Do’s and Don’ts of Border Crossings
Apr 17, 2012 By SFLCAuthor
Do’s and Don’ts of Border Crossing by Walt Temple Properties of Katy. With the recent tightening of border regulations, hopping into Canada or Mexico isn’t as easy as it used to be. Here’s what you need to know the next time you visit one of our neighbors to the north or south.
Don’t forget your documents. Even if you’re just taking a day trip across the border, all U.S. citizens 16 or older need a passport or other approved document for reentry to the country. You’re also required to bring a copy of birth certificates for children younger than 16. Learn more about required identification documents from U.S. Customs and Border Protection (CBP).
Do register expensive belongings. CBP recommends registering items such as electronics and expensive jewelry at your nearest CBP office before going abroad—especially if the item was made in a foreign country. Registration ensures that you won’t be charged a duty fee for the item upon your return. Receipts, insurance policies and appraisals are other ways to demonstrate ownership.
Don’t pack the entire contents of your medicine bottle. If you need to travel with medication, take only as many doses as you’ll need for the span of the trip, and keep the medicine in its original container.
Do be aware of duty charges. Items purchased or received as gifts while you’re across the border are subject to duty fees when you reenter the U.S. In most circumstances, you’re allowed an exemption on items totaling up to $800 as long as they’re in your possession while traveling. Pack items you’ll have to declare separately, and keep sales slips handy to simplify the process.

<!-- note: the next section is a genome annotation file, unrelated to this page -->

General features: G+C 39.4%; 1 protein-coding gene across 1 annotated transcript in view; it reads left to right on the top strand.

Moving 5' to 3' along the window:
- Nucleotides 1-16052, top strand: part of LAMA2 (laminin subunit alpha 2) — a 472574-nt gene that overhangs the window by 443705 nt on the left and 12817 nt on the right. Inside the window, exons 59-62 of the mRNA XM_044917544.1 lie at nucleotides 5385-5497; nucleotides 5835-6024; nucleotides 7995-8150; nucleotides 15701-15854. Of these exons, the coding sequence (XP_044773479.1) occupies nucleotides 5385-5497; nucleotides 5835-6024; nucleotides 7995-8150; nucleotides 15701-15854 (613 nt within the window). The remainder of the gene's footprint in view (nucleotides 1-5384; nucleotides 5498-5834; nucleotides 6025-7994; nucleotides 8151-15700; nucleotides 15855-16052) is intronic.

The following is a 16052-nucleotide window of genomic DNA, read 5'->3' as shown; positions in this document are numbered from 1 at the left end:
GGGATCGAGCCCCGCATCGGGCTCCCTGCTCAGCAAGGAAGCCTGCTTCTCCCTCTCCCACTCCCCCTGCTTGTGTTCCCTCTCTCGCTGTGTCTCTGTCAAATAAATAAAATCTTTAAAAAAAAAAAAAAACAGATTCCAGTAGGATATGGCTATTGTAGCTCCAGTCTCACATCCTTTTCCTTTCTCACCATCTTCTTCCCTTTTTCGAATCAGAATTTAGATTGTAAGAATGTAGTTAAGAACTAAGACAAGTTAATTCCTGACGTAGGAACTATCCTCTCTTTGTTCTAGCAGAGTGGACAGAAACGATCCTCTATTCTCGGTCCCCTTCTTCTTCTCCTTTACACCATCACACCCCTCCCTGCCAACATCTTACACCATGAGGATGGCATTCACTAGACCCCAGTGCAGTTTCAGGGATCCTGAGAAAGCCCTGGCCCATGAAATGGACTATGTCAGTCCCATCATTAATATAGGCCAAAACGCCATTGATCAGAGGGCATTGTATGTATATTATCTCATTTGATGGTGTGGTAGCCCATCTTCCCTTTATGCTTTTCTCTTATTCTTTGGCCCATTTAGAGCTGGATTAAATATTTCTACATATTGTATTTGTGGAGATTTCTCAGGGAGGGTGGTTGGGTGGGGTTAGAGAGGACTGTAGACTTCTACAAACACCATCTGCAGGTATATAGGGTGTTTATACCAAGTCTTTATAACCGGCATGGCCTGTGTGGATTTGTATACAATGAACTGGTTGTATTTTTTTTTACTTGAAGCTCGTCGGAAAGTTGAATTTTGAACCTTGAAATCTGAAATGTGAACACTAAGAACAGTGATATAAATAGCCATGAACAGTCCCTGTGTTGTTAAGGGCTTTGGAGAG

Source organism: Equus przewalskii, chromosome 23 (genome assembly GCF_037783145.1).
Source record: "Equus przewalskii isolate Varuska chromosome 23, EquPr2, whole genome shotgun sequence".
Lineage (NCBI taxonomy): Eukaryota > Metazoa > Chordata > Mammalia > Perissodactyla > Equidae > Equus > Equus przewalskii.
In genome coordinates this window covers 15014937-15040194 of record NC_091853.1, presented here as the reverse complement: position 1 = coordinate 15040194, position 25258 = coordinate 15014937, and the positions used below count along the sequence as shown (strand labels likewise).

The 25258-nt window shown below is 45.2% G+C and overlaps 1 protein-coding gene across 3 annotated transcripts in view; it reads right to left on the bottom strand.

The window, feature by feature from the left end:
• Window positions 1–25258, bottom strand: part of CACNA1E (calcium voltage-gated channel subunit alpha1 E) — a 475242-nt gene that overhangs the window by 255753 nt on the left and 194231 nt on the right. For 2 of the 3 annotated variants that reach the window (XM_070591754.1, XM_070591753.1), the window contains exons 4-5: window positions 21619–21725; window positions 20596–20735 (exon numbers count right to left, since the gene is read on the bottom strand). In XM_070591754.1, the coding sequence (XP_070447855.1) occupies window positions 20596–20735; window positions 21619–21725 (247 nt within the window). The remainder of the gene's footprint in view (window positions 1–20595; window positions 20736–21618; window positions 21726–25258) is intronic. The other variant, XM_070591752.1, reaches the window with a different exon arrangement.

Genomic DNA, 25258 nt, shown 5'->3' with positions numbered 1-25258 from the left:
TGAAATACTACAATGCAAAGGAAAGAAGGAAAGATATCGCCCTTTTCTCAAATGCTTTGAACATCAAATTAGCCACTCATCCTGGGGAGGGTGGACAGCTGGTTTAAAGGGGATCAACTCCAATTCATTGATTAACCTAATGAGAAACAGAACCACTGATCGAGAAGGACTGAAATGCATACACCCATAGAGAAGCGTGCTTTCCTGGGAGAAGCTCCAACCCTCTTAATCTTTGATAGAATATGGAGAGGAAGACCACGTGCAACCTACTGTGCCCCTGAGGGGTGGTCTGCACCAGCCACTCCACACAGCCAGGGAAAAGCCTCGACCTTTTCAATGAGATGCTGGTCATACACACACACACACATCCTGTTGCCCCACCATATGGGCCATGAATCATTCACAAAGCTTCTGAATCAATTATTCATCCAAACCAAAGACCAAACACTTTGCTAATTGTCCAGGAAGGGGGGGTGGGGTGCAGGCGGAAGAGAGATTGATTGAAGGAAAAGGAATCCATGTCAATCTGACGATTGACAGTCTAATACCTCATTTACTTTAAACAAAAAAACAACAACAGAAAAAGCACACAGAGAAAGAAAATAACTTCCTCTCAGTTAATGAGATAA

Don’t bring back prohibited items. Certain articles are banned from being brought into the U.S., such as dangerous toys and most products containing meat. Others, such as various animals and some types of produce, also are restricted and require a special license or permit before being allowed in. CBP provides guidelines for prohibited and restricted items.
Do pack proof of your dog’s rabies vaccination. If you’re traveling with your pet, he must have been vaccinated for rabies 30 or more days prior to returning to the U.S. The certificate should display the administration and expiration dates, identify the dog and be signed by a veterinarian.